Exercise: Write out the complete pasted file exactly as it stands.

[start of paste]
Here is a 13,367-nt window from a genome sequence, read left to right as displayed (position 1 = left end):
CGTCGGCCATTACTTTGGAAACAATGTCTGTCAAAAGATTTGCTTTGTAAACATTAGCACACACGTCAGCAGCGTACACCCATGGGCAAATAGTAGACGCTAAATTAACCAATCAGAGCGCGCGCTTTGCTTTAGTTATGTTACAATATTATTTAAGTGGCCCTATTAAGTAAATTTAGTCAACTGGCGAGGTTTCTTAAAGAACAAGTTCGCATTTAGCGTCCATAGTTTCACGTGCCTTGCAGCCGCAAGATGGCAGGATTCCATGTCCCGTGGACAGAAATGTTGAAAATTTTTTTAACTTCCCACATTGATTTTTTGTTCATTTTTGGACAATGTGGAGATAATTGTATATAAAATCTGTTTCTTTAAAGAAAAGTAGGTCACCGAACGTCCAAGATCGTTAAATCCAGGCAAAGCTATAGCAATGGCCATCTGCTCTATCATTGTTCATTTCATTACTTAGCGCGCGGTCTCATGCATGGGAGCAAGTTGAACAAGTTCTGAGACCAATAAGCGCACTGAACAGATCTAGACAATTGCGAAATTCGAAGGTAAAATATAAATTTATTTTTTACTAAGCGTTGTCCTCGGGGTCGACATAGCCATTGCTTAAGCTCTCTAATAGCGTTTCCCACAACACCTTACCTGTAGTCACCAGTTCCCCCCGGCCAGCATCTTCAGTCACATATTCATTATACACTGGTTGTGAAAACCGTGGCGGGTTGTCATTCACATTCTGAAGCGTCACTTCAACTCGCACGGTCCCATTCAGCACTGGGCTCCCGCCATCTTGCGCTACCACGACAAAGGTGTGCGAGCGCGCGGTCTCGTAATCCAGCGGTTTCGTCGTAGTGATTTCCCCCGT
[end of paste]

Here is a 13,367-nt window from a genome sequence, read left to right as displayed (position 1 = left end):
CGTCGGCCATTACTTTGGAAACAATGTCTGTCAAAAGATTTGCTTTGTAAACATTAGCACACACGTCAGCAGCGTACACCCATGGGCAAATAGTAGACGCTAAATTAACCAATCAGAGCGCGCGCTTTGCTTTAGTTATGTTACAATATTATTTAAGTGGCCCTATTAAGTAAATTTAGTCAACTGGCGAGGTTTCTTAAAGAACAAGTTCGCATTTAGCGTCCATAGTTTCACGTGCCTTGCAGCCGCAAGATGGCAGGATTCCATGTCCCGTGGACAGAAATGTTGAAAATTTTTTTAACTTCCCACATTGATTTTTTGTTCATTTTTGGACAATGTGGAGATAATTGTATATAAAATCTGTTTCTTTAAAGAAAAGTAGGTCACCGAACGTCCAAGATCGTTAAATCCAGGCAAAGCTATAGCAATGGCCATCTGCTCTATCATTGTTCATTTCATTACTTAGCGCGCGGTCTCATGCATGGGAGCAAGTTGAACAAGTTCTGAGACCAATAAGCGCACTGAACAGATCTAGACAATTGCGAAATTCGAAGGTAAAATATAAATTTATTTTTTACTAAGCGTTGTCCTCGGGGTCGACATAGCCATTGCTTAAGCTCTCTAATAGCGTTTCCCACAACACCTTACCTGTAGTCACCAGTTCCCCCCGGCCAGCATCTTCAGTCACATATTCATTATACACTGGTTGTGAAAACCGTGGCGGGTTGTCATTCACATTCTGAAGCGTCACTTCAACTCGCACGGTCCCATTCAGCACTGGGCTCCCGCCATCTTGCGCTACCACGACAAAGGTGTGCGAGCGCGCGGTCTCGTAATCCAGCGGTTTCGTCGTAGTGATTTCCCCCGT